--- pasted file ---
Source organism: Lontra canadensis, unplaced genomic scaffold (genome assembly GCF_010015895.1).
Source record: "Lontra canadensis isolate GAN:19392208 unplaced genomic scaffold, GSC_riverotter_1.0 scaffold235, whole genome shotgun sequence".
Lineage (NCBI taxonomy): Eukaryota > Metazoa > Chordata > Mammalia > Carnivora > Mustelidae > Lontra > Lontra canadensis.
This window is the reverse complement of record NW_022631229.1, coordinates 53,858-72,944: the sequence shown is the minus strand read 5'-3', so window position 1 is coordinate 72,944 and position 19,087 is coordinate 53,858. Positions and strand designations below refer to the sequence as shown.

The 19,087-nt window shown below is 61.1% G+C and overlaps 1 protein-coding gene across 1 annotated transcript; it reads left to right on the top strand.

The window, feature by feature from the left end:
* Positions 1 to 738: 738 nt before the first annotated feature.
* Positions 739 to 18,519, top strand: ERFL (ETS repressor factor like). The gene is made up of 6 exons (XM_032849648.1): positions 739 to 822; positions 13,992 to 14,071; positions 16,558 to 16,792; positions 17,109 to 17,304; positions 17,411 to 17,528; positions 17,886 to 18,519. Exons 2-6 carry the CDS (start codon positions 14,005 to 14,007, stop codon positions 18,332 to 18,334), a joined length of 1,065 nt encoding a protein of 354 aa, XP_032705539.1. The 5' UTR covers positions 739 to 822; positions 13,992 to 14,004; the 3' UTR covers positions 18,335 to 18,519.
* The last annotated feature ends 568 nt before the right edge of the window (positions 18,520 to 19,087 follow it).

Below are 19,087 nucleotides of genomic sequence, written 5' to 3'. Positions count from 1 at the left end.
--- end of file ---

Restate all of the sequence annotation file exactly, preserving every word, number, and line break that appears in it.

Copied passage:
Source organism: Lontra canadensis, unplaced genomic scaffold (genome assembly GCF_010015895.1).
Source record: "Lontra canadensis isolate GAN:19392208 unplaced genomic scaffold, GSC_riverotter_1.0 scaffold235, whole genome shotgun sequence".
Lineage (NCBI taxonomy): Eukaryota > Metazoa > Chordata > Mammalia > Carnivora > Mustelidae > Lontra > Lontra canadensis.
This window is the reverse complement of record NW_022631229.1, coordinates 53,858-72,944: the sequence shown is the minus strand read 5'-3', so window position 1 is coordinate 72,944 and position 19,087 is coordinate 53,858. Positions and strand designations below refer to the sequence as shown.

The 19,087-nt window shown below is 61.1% G+C and overlaps 1 protein-coding gene across 1 annotated transcript; it reads left to right on the top strand.

The window, feature by feature from the left end:
* Positions 1 to 738: 738 nt before the first annotated feature.
* Positions 739 to 18,519, top strand: ERFL (ETS repressor factor like). The gene is made up of 6 exons (XM_032849648.1): positions 739 to 822; positions 13,992 to 14,071; positions 16,558 to 16,792; positions 17,109 to 17,304; positions 17,411 to 17,528; positions 17,886 to 18,519. Exons 2-6 carry the CDS (start codon positions 14,005 to 14,007, stop codon positions 18,332 to 18,334), a joined length of 1,065 nt encoding a protein of 354 aa, XP_032705539.1. The 5' UTR covers positions 739 to 822; positions 13,992 to 14,004; the 3' UTR covers positions 18,335 to 18,519.
* The last annotated feature ends 568 nt before the right edge of the window (positions 18,520 to 19,087 follow it).

Below are 19,087 nucleotides of genomic sequence, written 5' to 3'. Positions count from 1 at the left end.